Diets that emphasize intermittent calorie restriction and higher fat consumption helped reduce both body weight and liver fat in people with non-alcoholic fatty liver disease (NAFLD), according to findings presented at the 2021 International Liver Congress.
Arising from the accumulation of fat in the liver, NAFLD and its more severe form, non-alcoholic steatohepatitis (NASH), are responsible for a growing proportion of advanced liver disease worldwide. As a result of inflammation, NAFLD can lead to the buildup of scar tissue (fibrosis), cirrhosis (advanced scarring) and even liver cancer. With no effective approved medical therapies, disease management is dependent on lifestyle changes, such as weight loss and exercise.
Reducing caloric intake is often key to losing weight. But the impact of various popular diets on liver fat in the context of NAFLD is poorly understood. Magnus Holmer, MD, of the Karolinska Institutet in Sweden, and colleagues looked at the impact of two different diets in comparison with a regular diet as a method of tackling NAFLD.
The researchers carried out an open-label, randomized controlled trial that included 74 participants with NAFLD. The study population was split into three groups that consumed one of two particular diets or followed standard dietary advice for 12 weeks. The team then took note of any changes in liver fat as assessed with a liver scan.
For the low-carb, high-fat (LCHF) diet group, the total caloric intake (1,600 calories for women and 1,900 for men) was made up of 10% carbohydrates and 50% to 80% fats; the remaining calories were consumed as protein. For intermittent caloric restriction, the 5:2 diet involved a curtailed intake of fewer than 500 calories for women and fewer than 600 calories for men on two nonconsecutive days every week along with an intake of 2,000 calories for women and 2,400 calories for men for the other days of the week. The standard diet group followed a balanced diet of carbohydrates, proteins and fats consumed as regular meals with smaller portions.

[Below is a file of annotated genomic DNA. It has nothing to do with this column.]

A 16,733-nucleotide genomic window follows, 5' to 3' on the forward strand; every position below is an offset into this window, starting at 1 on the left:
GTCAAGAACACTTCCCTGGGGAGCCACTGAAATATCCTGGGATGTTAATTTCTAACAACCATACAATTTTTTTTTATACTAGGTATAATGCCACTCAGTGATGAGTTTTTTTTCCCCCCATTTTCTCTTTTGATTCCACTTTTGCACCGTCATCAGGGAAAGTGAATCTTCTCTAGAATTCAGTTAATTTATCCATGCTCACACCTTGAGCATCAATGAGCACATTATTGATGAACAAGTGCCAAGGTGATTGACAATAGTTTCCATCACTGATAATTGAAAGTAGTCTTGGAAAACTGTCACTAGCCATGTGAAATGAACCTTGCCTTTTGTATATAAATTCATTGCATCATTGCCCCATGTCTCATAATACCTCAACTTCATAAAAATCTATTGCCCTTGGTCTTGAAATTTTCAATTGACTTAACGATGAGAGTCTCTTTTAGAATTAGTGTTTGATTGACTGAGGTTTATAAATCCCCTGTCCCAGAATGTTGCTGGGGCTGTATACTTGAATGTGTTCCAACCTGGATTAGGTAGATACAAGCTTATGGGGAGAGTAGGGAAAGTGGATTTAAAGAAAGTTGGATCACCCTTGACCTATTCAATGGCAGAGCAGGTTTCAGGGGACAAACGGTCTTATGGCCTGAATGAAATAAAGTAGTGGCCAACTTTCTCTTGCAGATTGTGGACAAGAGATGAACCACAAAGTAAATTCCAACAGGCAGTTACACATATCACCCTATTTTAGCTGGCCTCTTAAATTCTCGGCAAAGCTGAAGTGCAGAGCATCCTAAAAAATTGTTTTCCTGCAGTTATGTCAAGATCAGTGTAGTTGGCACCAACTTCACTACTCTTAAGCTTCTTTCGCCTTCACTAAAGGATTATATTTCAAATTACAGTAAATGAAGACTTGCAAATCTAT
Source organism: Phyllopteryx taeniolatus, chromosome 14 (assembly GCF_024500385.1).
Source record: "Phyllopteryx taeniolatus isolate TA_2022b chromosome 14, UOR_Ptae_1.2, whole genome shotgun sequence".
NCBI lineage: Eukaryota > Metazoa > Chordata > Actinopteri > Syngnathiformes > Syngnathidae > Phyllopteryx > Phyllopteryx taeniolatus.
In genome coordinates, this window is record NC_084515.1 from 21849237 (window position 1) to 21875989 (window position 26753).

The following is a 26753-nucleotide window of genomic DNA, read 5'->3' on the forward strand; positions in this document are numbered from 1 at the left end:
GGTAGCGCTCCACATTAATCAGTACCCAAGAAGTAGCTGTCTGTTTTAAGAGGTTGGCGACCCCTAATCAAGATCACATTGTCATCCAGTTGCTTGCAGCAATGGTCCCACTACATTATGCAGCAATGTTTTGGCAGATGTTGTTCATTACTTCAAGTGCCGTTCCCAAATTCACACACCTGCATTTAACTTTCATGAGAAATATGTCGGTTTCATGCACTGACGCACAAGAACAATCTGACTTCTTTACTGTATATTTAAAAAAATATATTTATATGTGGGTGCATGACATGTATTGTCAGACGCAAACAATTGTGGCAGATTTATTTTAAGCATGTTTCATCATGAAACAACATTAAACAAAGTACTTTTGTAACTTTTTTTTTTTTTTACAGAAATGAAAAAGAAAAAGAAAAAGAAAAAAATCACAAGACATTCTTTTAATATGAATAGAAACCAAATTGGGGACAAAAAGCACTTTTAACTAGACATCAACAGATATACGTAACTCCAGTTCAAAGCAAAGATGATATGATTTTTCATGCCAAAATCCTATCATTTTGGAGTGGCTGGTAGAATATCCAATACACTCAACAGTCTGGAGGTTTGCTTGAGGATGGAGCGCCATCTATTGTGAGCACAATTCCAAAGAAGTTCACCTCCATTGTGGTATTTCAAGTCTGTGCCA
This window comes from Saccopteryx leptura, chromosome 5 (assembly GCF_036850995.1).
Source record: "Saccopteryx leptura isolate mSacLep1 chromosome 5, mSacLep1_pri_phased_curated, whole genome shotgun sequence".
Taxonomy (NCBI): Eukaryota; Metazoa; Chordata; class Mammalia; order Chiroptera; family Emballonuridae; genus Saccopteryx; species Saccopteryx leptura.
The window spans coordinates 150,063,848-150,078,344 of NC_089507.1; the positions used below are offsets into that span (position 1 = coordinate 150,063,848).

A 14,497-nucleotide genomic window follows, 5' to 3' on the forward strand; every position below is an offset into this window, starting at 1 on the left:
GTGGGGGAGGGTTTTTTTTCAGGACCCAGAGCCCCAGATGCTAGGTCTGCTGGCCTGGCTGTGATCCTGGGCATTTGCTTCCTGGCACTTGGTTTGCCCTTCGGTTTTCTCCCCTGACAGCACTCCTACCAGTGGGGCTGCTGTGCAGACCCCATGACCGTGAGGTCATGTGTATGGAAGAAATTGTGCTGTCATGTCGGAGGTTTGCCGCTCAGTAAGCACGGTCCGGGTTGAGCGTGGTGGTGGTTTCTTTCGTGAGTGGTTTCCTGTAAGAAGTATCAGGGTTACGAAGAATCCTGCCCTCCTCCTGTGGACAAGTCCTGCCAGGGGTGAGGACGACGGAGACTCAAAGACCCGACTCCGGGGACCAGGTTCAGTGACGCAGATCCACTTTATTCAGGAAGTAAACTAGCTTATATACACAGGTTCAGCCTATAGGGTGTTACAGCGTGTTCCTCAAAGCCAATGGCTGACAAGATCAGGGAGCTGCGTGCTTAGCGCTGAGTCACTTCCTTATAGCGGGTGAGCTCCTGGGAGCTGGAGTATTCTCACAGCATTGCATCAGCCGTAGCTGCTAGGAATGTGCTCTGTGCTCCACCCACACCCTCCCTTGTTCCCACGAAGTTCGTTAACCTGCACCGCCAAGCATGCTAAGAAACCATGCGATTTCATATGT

The two specialized diets were found to be more beneficial for lowering liver fat and body weight. The participants lost an average of 7.3 kilograms (16.1 pounds) with the LCHF diet, 7.4 kg (16.3 pounds) with intermittent caloric intake and 2.5 kg (5.5 pounds) with the standard diet.
The LCHF and 5:2 diets similarly lowered liver fat. “The 5:2 and LCHF diets were equally effective for short-term reduction of liver steatosis, body weight and insulin resistance in NAFLD,” said Holmer during his presentation.
Liver stiffness—an indicator of fibrosis—dropped by 1.8 kiloPascals (kPa) and 1.5 kPa in the 5:2 and standard diet groups, respectively, with no real improvement in the LCHF group. While levels of LDL “bad” cholesterol dropped significantly in people on the 5:2 diet, an increase was seen in people on the LCHF diet.
On the whole, individuals with NAFLD can benefit from guided dietary decisions, suggested Holmer. But health care professionals must account for the impact of high-fat diets on cholesterol levels in people with cardiovascular conditions.
“From the strong correlation between the reduction of liver steatosis and body weight, we conclude that it is weight reduction itself and not the composition of macronutrients that is crucial for successful diet treatment of NAFLD,” said Holmer. “We also conclude that close monitoring and support, preferably by a dietitian or another dedicated health care professional, during the intervention was crucial for the efficacy of the diets.”
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